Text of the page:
Still other objects, features and advantages of the present invention will become readily apparent to those skilled in the art from the following detailed description, wherein is shown and described only the preferred embodiment of the invention, simply by way of illustration of the best mode contemplated of carrying out the invention. As will be realized, the invention is capable of other and different embodiments, and its several details are capable of modifications in various obvious respects, all without departing from the invention. Accordingly, the drawings and description are to be regarded as illustrative in nature, and not as restrictive, and what is intended to be protected by Letters Patent is set forth in the appended claims. The present invention will become apparent when taken in conjunction with the following description and attached drawings, wherein like characters indicate like parts, and which drawings form a part of this application.
The general purpose of this invention, as well as a preferred mode of use, its objects and advantages will best be understood by reference to the following detailed description of an illustrative embodiment with reference to the accompanying drawings in which like reference numerals designate like parts throughout the figures thereof, and wherein:
FIG. 1 illustrates the tube holder according to the present invention as attached to a patient.
FIG. 2 illustrates a front elevation view of the tube holder according to the present invention.
FIG. 3 is a cross-sectional view of the tube holder as depicted by the sectional lines 3—3 shown in FIG. 2.
FIG. 4 is an alternate embodiment of the vertical member for holding the endotracheal tube.
The following description is provided to enable any person skilled in the art to make and use the invention and sets forth the best modes contemplated by the inventor of carrying out his invention. Various modifications, however, will remain readily apparent to those skilled in the art, since the general principles of the present invention have been defined herein specifically to provide a new and improved endotracheal tube holder that overcomes many of the problems associated with the prior art.
Referring now to the drawings and FIG. 1 in particular, the tube holder 10 according to the present invention is shown attached to a patient 11. The tube holder 10 is secured to the patient's head by a pair of straps 12 and 13, which are secured by Velcro connections 12A and 13A, respectively. The straps 12 and 13 grasp a chin piece 14 by loops through openings 15A and 16A in the chin piece 14. Openings 15B and 16B (not shown in FIG. 1) are on the opposite side of the chin piece 14.
The chin piece 14 includes an extension 17 that extends perpendicular to and away from the patient's chin. At the end of the chin piece 14, opposite the patient, a tube support is formed by a right angle member 18 of the extension 17. The member 18 is split into two sides 18A and 18B, and between these two sides is attached a clip 19 for holding a tube 20.
It is important to the present invention that the vertical member 18 be located away from the patient's mouth so that a medical-care attendant can clean the patient's a mouth without removing the tube 20. I have found that an optimal distance between the patient's lips and the inside of the vertical member 18 should be approximately 2 to 4 centimeters. If it is located less than 2 centimeters from the patient's lips, then there may not be enough room for an attendant to clean the patient's mouth. On the other hand, if it is located more than 4 centimeters, then the holder can become too unstable.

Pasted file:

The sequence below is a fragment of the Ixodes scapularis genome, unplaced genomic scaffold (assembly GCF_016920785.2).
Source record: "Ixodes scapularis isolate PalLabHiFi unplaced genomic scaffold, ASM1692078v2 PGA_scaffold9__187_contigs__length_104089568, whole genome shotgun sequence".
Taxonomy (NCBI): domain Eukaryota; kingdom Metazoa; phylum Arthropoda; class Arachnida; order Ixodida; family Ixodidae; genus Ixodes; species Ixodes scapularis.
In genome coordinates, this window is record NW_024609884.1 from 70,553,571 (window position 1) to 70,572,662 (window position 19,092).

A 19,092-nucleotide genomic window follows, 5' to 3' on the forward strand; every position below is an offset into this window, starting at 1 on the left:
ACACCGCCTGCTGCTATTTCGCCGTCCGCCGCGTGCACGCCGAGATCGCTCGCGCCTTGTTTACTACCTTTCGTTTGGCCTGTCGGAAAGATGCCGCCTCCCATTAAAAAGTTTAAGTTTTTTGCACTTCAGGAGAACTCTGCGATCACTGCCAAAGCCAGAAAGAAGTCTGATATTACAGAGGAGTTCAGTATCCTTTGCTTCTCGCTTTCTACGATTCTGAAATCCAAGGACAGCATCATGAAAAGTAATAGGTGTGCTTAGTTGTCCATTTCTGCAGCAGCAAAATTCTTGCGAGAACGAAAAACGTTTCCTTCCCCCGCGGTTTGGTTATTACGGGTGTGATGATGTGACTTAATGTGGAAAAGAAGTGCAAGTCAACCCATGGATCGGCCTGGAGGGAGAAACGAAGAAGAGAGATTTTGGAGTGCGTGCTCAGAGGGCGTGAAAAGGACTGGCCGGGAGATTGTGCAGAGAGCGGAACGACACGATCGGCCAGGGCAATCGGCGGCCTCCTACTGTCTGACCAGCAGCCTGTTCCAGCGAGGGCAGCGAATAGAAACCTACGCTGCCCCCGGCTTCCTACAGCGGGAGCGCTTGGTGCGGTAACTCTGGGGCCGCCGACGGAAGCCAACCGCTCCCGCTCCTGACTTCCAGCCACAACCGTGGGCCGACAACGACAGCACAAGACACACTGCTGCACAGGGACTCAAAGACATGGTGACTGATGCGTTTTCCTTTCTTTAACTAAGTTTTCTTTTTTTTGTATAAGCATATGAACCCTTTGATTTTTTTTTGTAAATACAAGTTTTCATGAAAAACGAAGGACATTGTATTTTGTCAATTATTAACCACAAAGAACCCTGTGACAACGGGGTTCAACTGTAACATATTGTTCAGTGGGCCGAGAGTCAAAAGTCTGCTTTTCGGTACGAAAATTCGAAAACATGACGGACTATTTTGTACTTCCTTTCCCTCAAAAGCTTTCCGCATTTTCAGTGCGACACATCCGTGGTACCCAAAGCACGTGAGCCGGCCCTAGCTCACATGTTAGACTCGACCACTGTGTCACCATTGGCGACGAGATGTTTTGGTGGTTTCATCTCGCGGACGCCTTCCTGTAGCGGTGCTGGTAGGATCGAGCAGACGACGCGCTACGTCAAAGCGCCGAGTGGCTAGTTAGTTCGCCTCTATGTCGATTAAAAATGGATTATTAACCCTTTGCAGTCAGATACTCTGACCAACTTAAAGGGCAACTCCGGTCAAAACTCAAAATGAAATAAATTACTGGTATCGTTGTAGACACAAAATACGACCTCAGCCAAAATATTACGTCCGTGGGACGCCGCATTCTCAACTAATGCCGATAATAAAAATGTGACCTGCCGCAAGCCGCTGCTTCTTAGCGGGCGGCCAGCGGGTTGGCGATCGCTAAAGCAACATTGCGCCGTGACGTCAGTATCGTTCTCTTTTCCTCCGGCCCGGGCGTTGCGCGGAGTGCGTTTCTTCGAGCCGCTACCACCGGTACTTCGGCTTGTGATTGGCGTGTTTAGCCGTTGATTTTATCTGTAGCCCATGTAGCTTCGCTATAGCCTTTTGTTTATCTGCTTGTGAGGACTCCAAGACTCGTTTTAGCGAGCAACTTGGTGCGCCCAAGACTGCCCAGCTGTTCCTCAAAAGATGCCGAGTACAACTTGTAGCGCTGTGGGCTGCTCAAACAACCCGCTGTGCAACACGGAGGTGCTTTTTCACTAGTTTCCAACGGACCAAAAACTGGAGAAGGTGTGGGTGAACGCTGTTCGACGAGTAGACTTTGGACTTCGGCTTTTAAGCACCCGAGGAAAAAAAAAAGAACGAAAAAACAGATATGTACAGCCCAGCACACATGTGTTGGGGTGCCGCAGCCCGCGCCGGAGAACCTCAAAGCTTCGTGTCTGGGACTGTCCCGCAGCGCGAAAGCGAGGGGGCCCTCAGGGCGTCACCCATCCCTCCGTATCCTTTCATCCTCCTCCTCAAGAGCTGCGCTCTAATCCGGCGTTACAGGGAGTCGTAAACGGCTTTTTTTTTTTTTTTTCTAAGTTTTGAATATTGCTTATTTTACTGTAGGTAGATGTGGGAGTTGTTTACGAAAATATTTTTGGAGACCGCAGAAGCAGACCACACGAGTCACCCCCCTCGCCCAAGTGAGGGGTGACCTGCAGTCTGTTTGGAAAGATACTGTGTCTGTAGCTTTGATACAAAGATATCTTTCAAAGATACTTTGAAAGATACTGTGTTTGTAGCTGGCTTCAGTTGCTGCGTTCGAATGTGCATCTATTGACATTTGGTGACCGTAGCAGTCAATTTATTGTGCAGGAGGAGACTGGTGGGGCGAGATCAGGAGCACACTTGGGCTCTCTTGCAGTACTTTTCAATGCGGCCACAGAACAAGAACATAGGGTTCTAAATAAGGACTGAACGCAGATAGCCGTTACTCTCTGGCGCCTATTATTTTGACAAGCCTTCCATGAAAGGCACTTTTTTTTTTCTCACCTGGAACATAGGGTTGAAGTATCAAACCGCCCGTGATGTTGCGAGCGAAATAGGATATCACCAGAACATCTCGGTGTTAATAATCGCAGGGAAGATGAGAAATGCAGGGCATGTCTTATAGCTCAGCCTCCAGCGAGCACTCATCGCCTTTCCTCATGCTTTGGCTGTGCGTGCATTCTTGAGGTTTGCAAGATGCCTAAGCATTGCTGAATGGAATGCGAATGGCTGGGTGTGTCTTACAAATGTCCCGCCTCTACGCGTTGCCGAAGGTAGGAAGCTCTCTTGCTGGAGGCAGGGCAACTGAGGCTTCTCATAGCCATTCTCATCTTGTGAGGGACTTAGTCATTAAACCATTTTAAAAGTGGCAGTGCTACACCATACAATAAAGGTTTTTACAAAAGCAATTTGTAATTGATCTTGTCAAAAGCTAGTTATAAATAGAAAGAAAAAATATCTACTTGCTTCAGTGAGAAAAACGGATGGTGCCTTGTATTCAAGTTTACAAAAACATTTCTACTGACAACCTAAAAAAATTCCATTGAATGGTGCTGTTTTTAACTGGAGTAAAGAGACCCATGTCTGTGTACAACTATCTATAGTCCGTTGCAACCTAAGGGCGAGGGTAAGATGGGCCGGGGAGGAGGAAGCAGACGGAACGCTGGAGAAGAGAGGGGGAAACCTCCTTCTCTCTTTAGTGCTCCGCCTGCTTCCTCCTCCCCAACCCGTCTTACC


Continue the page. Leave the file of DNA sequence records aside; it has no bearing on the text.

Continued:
Referring now to FIG. 2, a front elevation view of the tube holder according to the present invention is shown. The same reference numbers are used in this FIG. 2 that were used in FIG. 1. Accordingly, the extension 17 and the right-angle member 18 are clearly shown. As stated hereinabove, the member 18 is split into two sides ISA and 18B, and between these two sides is attached clip 19 for holding the tube 20 (not shown in FIG. 2). I have found that a spring or a rachet will work for the clip 19. However, a preferred embodiment is to form the sides 18A and 18B out of flexible polymered foam or plastic material and to shape the tube holder clip 19 as shown in FIG. 4. Accordingly, a slight flexing of the sides 18A and 18B allows for greater tube stability after the insertion of the tube 20 into the clip 19.
Referring now to FIG. 3, a cross-sectional view of the chin piece 14 according to the present invention is shown. This cross-sectional view is taken along the section line 3—3 shown in FIG. 2. Again, like reference numbers are used in this Figure as well. The openings 15B and 16B for securing the straps 12 and 13 are shown in this Figure.
While the invention has been particularly shown and de therein without departing from the spirit and scope of the invention.
Those skilled in the art will appreciate that various adaptations and modifications of the just-described preferred embodiments can be configured without departing from the scope and spirit of the invention. Therefore, it is to be understood that within the scope of the appended claims, the invention may be practiced other than as specifically described herein.
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|U.S. Classification||128/207.14, 128/207.17, 128/DIG.26|
|Cooperative Classification||A61M16/0694, Y10S128/26, A61M16/0488, A61M16/0497|
|European Classification||A61M16/04M2, A61M16/04M|
|Sep 1, 2006||FPAY||Fee payment|
Year of fee payment: 4
|Oct 11, 2010||REMI||Maintenance fee reminder mailed|
|Mar 4, 2011||LAPS||Lapse for failure to pay maintenance fees|
|Apr 26, 2011||FP||Expired due to failure to pay maintenance fee|
Effective date: 20110304